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Joanne Coville named university controller

STANFORD -- Joanne Coville, acting controller at Stanford for the past six months, has been named to the position permanently, effective April 15, Chief Financial Officer Peter Van Etten announced.

As controller, Coville will direct a staff of 175 that monitors accounting systems and tracks all university funds, including the $2 billion endowment and the $1.2 billion consolidated budget (which covers the Stanford Hospital and the Stanford Linear Accelerator Center).

Each month, the department processes about 20,000 vendor payments, and between 30,000 and 60,000 payroll transactions. It monitors more than 17,000 fund accounts -- destination points for gifts and income-generating activities -- and reviews another 12,000 to 13,000 departmental expenditure accounts.

During the first few days of each academic quarter, the Controller's Office takes to the bank about $1 million an hour (all in checks) from student fees, collecting more than $100 million annually in student fees.

One of Coville's key challenges will be replacing the university's basic financial accounting systems during the next few years as part of the university's effort to improve cost accounting.

Coville, 41, succeeds Frank Riddle, who stepped aside last October to work on special projects for a year, after which he will retire.

Van Etten said that Coville's accomplishments as acting controller include effective management of the staff during a period of "enormous pressure," and success in establishing strong working relationships between her department and the rest of the university.

He also lauded her for "smooth handling of an unusually difficult year-end closing and audit" and "extremely effective presentation of the university" during refinancing of university bonds. Working with officials from the Stanford Management Co. and other offices, Coville recently helped renew the university's AAA bond rating.

Widely known for her sense of humor, Coville has earned the respect of staff at all levels in the department, according to several who work there.

"She takes tasks seriously, but can make light of just about anything," said one, describing her professionalism and humor. "She's very approachable and very supportive of staff."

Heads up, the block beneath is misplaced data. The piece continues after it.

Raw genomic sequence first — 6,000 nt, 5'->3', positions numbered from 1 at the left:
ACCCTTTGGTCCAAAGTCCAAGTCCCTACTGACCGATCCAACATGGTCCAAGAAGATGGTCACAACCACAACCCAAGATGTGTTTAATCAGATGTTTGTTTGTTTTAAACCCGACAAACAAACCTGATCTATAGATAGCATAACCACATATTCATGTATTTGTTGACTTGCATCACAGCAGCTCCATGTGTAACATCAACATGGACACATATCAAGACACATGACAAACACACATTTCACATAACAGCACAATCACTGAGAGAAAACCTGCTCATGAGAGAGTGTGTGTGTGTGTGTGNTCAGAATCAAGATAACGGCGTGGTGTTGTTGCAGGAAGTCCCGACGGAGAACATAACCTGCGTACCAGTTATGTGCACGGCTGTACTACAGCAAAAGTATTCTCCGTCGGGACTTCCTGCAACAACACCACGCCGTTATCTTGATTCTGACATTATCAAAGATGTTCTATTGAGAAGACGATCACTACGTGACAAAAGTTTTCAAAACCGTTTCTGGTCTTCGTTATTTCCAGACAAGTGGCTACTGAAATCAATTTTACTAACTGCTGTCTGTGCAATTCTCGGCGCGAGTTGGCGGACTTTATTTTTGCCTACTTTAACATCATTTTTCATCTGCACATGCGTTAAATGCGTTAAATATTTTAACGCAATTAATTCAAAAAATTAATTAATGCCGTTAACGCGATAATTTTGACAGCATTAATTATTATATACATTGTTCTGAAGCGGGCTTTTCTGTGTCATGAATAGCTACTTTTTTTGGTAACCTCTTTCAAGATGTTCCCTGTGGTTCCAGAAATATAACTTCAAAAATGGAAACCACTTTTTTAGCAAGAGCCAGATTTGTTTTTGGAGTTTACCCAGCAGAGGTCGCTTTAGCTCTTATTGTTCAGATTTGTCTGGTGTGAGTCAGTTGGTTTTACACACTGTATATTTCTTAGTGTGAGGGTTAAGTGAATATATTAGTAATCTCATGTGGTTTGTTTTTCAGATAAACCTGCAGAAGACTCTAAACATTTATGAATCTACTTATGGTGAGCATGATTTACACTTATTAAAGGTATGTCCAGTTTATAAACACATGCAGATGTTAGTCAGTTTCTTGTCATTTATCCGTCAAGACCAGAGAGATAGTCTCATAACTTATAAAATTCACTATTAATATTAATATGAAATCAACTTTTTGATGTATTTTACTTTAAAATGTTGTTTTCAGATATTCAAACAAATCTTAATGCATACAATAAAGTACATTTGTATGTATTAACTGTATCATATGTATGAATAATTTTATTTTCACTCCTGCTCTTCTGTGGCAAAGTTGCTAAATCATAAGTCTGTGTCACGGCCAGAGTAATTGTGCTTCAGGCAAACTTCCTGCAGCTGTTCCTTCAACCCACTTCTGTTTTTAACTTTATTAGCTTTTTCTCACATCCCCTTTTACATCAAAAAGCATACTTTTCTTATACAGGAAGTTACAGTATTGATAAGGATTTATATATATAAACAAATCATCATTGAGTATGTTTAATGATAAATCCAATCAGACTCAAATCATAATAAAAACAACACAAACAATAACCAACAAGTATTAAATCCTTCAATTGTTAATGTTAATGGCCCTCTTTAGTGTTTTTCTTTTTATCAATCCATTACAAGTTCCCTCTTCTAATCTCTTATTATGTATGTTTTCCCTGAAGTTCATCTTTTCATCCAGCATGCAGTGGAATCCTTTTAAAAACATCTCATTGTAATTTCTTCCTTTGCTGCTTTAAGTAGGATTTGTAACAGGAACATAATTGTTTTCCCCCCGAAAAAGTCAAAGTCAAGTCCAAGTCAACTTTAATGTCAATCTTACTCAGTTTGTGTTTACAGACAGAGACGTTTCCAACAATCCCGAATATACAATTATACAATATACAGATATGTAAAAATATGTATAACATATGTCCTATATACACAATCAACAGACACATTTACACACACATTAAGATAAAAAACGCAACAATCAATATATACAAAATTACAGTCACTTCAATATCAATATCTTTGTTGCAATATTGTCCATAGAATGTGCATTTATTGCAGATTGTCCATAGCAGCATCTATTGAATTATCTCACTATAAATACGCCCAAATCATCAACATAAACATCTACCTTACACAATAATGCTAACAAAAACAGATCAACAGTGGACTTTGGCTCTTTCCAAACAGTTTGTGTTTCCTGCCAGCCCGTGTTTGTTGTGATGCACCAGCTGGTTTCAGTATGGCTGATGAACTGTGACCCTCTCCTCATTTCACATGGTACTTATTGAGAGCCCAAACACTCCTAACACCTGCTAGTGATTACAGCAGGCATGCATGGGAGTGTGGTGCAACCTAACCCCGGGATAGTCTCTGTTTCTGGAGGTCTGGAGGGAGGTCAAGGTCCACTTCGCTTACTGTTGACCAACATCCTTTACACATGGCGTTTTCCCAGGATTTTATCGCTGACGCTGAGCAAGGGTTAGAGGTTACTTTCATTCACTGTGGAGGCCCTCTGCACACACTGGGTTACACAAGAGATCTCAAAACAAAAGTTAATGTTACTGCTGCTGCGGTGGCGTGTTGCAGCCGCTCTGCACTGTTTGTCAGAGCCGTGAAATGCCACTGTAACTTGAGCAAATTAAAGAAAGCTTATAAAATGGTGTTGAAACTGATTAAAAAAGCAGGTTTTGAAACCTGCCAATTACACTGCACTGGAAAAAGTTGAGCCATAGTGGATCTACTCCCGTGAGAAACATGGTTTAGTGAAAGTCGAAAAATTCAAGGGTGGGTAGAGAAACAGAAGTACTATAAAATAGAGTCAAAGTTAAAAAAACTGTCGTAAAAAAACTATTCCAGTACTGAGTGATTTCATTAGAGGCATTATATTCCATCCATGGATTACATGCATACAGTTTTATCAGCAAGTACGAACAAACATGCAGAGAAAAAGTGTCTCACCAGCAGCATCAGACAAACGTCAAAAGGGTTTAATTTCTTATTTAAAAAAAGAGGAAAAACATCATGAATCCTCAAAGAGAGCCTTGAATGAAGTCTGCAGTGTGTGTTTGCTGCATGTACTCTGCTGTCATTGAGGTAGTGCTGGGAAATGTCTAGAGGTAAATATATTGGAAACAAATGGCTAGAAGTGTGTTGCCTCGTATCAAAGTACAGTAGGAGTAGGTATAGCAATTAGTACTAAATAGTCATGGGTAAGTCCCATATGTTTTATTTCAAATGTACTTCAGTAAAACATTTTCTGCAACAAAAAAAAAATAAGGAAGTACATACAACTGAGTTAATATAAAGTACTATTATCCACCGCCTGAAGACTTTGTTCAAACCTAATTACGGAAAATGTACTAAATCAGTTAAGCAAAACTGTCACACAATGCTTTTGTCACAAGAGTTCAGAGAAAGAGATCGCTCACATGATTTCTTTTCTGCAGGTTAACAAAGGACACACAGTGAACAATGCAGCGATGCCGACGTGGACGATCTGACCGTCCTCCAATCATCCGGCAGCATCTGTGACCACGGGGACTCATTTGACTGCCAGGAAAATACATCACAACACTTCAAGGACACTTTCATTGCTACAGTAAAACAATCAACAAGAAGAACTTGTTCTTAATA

Now that "acting" has been removed from her title, Coville said she will begin collecting ideas from her staff and others on possible changes in the Controller's Office organization, systems and business practices. Preliminary work has begun on eventual replacement of the transaction accounting system, she said.

Riddle hired Coville in March 1989 as assistant controller for financial analysis information and reporting to oversee accounting policy, internal accounting controls, financial analysis, the annual closing and reporting on financial results of the operating budget, the external audit process, and preparation of internal and external audit reports. Her group also consulted on prospective changes in accounting principles, tax law and other legislation.

"I hired her," Riddle said, "specifically because of her non-Stanford experience in higher education, and skills and training in the public accounting field. We needed a fresh view about the controller function in higher education and at Stanford."

He said that Coville "has made fine use of her skills" in three years at the university.

Before joining Stanford, Coville spent a year as assistant treasurer at Mills College, where she was responsible for budget system redesign, devising a monthly financial management reporting system, and accounting for endowment, life income and annuity funds.

A certified public accountant, Coville spent 13 years with the international accounting firm Peat, Marwick, Mitchell, specializing in audits of higher education clients. She spent two years in the firm's New York City office on assignment to its national practice for higher education and nonprofits. She then managed the University of California systemwide audit for the firm.

Coville has served as Stanford's representative to the accounting principles committee of the National Association of College and University Business Officers. In that role, according to Riddle, she has represented the interests of Stanford and all of higher education in framing issues for the Financial Accounting Standards Board, which is in the process of making significant changes in financial accounting requirements.

At Stanford, she has worked with the School Management Group of administrative deans to coordinate new control requirements with the schools. She also is involved with an information system task force that is studying how systems must be upgraded to facilitate greater institutional decentralization.

Coville earned her bachelor's degree in accounting from Northern Illinois University in 1972. She lives in San Mateo with her husband, Steve Stewart, and sons Dan, 4, and Dave, 2.

Van Etten reorganized finance functions last year, creating a new office of Government Cost and Rate Studies under Reed Brimhall, separate from the Controller's Office, and recently hiring Glen C. Mueller to take over responsibility for internal audit and government audit liaison.



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